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Development Overview

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Overview of Korea’s development experience

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Development Overview
Official Aid General

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General

The start of economic development and investment of foreign capital policies

Following independence in 1945, Korea experienced several years of high inflation, shortages of foods, low economic growth, rapid population increase and high unemployment rates. These conditions developed because of the complete destruction of manufacturing facilities during the Korean War and a vicious cycle of poverty cause by a shortage of domestic saving. Furthermore, staring in 1957, American aid was drastically reduced.

Consequently, a series of Five Year Economic Development Plans were implemented, the first in 1962, and the government’s policies on foreign borrowing were consolidated and strengthened. The “Foreign Capital Investment Promotion Act”, which regulated tax benefits for those investing foreign capital, eliminated certain discriminatory measure aimed at foreign investors and issued guarantees for investors’ remittances of their  principal and earnings, was passed in 1960 and amended in 1961. Additional government steps included the “Law for Repayment Guarantee of Foreign Borrowing” and the “Special Law to Facilitate Capital Equipment Imports on a Deferred Payment Basis” introduced in 1962. Together with these basic laws and regulations in 1961, the “Basic Principals for the Uses of Introduced Foreign Capital” were announced. The government made it clear that it intended to secure and adequate volume of foreign capital. Bona fide foreign capital would be permitted regardless of amounts or type. In addition, Korea joined international financial institutions like the IBRD, the IMF an the IDA in order to guarantee as steady source of public loans. The Korean government normalized relations with Japan, and this opened new avenues for public and commercial loans.

From 1962 to 1965, foreign borrowing totaled $147 million, 16.6 percent of the $886 in total foreign funds including borrowing and aid. Of the $147 million in foreign borrowing, public loans totaled $63 million, commercial loans $71 million and there was #13 million in FDI. This relatively low level of foreign borrowing, compared to the amount of effort to secure the foreign capital, was a result of Korea’s very low credit rating, a natural phenomena of the early states economic development.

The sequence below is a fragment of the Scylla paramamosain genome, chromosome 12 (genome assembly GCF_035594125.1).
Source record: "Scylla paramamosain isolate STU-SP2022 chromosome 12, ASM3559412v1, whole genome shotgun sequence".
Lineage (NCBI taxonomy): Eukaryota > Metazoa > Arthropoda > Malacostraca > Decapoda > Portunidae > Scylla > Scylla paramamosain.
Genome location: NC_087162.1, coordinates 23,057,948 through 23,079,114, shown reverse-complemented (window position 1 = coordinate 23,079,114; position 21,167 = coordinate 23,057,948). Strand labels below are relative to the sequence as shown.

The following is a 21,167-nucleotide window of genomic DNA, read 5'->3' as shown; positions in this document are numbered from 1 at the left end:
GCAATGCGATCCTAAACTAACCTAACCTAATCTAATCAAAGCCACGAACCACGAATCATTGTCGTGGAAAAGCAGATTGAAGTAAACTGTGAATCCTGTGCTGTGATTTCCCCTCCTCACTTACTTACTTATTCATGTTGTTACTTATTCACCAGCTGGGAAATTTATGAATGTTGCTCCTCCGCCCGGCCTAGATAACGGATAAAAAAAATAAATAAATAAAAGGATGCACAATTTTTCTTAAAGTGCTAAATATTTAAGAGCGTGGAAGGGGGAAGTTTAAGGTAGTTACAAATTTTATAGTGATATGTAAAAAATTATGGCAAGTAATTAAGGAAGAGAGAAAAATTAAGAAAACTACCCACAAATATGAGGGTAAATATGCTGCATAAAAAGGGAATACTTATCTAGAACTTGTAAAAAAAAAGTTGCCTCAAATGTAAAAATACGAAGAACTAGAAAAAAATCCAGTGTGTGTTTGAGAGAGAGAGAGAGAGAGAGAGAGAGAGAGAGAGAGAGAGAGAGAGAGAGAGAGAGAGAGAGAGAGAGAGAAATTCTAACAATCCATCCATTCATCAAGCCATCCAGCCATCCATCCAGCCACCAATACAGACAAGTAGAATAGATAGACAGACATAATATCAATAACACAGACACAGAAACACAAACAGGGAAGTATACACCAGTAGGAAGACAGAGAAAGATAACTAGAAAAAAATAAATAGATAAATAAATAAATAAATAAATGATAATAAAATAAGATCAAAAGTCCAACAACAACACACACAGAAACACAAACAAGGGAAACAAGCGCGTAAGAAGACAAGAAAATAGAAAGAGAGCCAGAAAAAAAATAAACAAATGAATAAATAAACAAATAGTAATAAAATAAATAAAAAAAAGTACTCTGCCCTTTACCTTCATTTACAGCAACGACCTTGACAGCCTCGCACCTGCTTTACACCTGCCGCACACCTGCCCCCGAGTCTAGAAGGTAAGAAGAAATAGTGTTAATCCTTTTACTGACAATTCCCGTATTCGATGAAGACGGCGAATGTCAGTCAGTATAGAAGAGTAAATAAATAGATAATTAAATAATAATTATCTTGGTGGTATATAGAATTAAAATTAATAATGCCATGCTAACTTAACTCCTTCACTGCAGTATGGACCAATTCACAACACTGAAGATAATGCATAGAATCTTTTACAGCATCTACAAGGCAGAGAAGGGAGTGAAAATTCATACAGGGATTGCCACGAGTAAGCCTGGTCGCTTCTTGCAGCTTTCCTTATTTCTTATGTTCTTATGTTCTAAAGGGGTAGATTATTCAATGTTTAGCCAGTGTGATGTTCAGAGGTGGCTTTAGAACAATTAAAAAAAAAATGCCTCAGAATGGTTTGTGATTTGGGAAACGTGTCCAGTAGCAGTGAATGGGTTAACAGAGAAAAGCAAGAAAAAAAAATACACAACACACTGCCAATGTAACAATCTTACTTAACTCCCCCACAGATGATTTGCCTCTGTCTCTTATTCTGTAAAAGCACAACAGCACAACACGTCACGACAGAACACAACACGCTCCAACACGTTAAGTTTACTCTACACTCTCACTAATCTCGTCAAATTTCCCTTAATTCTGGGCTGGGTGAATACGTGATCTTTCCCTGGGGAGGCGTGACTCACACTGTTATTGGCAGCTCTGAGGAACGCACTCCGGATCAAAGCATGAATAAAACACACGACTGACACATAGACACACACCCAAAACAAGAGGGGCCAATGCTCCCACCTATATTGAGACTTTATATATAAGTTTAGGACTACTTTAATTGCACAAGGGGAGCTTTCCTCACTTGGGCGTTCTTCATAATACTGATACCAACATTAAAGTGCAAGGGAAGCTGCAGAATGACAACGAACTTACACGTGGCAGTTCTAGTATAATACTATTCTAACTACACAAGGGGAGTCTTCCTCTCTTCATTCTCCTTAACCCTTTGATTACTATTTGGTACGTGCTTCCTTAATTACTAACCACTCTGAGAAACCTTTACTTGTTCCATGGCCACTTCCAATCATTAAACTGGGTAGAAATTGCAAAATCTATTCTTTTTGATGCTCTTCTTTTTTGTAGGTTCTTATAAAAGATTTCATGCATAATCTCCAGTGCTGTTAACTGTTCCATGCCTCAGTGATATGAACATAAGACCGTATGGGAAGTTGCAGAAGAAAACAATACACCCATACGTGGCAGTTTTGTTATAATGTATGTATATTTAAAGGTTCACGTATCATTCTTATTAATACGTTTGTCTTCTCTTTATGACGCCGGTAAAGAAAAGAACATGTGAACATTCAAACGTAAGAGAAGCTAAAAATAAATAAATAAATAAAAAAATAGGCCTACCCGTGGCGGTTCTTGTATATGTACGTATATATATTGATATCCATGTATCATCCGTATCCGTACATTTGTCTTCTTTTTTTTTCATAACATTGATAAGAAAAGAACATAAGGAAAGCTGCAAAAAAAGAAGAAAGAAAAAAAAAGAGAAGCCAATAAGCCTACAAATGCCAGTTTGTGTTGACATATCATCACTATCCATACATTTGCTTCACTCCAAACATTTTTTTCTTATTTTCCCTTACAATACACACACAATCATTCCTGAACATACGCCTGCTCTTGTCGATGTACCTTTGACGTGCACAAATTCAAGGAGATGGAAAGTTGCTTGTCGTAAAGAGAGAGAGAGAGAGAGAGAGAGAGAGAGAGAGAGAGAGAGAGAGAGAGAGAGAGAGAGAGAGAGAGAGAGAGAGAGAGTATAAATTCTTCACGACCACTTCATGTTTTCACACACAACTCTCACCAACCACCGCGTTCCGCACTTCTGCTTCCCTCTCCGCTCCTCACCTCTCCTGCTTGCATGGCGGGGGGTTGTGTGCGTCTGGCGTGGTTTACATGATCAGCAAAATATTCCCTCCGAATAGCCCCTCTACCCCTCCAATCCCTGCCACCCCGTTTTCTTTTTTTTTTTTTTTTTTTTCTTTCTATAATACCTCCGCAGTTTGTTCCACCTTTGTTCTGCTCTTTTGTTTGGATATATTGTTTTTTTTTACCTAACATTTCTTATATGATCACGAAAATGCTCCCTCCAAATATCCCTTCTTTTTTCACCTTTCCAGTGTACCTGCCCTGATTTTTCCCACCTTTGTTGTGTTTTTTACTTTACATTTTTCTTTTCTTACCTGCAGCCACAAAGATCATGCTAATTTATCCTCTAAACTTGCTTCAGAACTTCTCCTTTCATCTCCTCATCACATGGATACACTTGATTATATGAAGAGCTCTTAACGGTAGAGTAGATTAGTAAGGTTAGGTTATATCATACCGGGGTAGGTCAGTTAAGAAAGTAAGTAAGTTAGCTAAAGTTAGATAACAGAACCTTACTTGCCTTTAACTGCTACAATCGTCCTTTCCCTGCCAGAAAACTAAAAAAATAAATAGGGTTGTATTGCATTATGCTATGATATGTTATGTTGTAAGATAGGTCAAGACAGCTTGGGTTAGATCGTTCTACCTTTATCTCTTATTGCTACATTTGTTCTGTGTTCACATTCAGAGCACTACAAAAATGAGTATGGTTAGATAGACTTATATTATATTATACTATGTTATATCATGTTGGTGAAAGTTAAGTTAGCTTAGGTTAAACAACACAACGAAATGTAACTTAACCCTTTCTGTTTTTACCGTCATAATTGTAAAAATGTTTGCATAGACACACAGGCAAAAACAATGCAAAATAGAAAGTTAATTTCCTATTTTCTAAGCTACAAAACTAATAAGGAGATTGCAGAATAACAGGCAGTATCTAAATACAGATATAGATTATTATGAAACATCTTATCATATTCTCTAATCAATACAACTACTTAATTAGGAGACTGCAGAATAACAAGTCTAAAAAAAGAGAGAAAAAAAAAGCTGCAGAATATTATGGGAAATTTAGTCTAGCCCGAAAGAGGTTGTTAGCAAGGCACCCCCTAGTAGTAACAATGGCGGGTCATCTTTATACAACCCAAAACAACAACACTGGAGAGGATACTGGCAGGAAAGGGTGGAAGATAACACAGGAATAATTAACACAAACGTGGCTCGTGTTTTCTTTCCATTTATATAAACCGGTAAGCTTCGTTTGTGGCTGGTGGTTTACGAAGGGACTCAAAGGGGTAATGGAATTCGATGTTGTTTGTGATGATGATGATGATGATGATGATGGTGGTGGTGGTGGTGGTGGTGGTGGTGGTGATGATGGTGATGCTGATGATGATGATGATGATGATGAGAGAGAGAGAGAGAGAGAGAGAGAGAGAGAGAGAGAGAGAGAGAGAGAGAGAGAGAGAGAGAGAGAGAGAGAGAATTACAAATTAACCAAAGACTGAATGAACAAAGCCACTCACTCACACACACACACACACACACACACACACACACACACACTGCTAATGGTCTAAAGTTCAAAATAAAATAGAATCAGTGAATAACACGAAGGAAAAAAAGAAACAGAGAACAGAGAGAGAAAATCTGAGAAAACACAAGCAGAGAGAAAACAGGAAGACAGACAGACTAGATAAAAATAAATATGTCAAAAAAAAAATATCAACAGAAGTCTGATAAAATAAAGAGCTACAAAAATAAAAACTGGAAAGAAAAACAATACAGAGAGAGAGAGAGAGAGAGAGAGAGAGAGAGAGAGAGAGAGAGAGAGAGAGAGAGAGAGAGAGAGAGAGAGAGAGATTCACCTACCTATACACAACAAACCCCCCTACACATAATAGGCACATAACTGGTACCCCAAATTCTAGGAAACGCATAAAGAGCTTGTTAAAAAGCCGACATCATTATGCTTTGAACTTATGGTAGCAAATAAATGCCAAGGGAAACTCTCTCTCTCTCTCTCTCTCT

By country, the United State was by far the largest source of both public and commercial loans, accounting for 49.6 percent, while West Germany accounted for 25. 4 percent of the total. The IDA was responsible for 22.2 percent of public loans, jointed by France and Italy with 23.9 percent of commercial loans.

[Table 1-1] Foreign Capital Flow 1962 to 1965

 (in million dollar, %)                             
  1945~61 1962 1963 1964 1965 1962~1965
Amount Share Amount Share
Public Loans
Commercial Loans
FDI
5
-
-
0.1
-
-
3
-
1
43
24
5
12
12
1
5
35
6
63
71
13
7.1
8.0
1.5
Sub-total 5 0.1 4 72 25 46 147 16.6
U.S. Aid
AID
PL480
Other
U.N. Aid
2,537
1,745
185
607
580
81.3
55.9
5.9
19.4
18.6
232
165
67
-
-
217
120
97
-
-
158
88
70
-
-
132
72
60
-
-
739
445
294
-
-
83.4
50.2
33.2
-
-
Total Aid 3,117 99.9 232 217 158 132 739 83.4
Total Foreign
Capital
3,121 100.0 236 289 183 178 886 100.0
Source: MOF, EPB, BOK
              
There were striking changes in the import and investment patterns during this period and this greatly contribute to the expansion of Korea’s industrial base. For example, the ratio of imported capital goods increased sharply compare with consumer material goods, over the prior period. In addition, the capital goods related to the infrastructure project in electric power, telecommunications and transportation were purchased with public loans. Commercial loans, for the most part, were invested in the fertilizer, cement, and fabric & apparel industries.
 
Not surprisingly, some problems occurred during this period, with regard to the introduction of foreign capital. Firstly, some foreign capital was obtained without regard to technical and economic feasibility. Some amounts were wasted because of inferior technical skills and lack of competent management. In some case, the shortage of domestic capital became an obstacle in launching foreign-funded project. The more desirable foreign capital inflows, FDI and technology transfer, were neglected-there were only 4 to 5 cases per year during this period. On the other hand, foreign loan payments totalled $17 million. Of this, public loan
 
[Table 1-2]  Repayment of Foreign Borrowing and Debt-Servicing Capacity 1962 to 1965
 (in million dollar, %)                                
  1959~61 1962 1963 1964 1965 1962~65
Amount Share Amount Share
Public Loans
(Interest)
Commercial Loans
(Interest)
1
-
-
-
100.0
-
-
-
1
(-)
-
(-)
2
(1)
1
(-)
9
(1)
3
(1)
2
(1)
5
(1)
8
(30
9
(2)
47.1
(17.2)
52.9
(11.8)
Total 1 100.0 1 3 6 7 17 100.0
DSR (%)
Total Debt
Current GNP
-
83
-
-
-
 
0.7
89
2,300
0.9
157
2,700
2.6
177
2,900
5.0
206
3,000
-
-
-
-
-
-

Source: MOF, EPB, BOK

Repayments reached $8 million, including $3 million in interest. Commercial loan repayments were $9 million, with $2 million in interest. Considering the current GNP and the foreign exchange receipts during this period, the repayment were not an excessive burden on Korea’s economy
 
Source: Ministry of Strategy and Finance. Republic of Korea and The Korea Development Bank. 1993. Foreign capital and the Korean economic development. Seoul.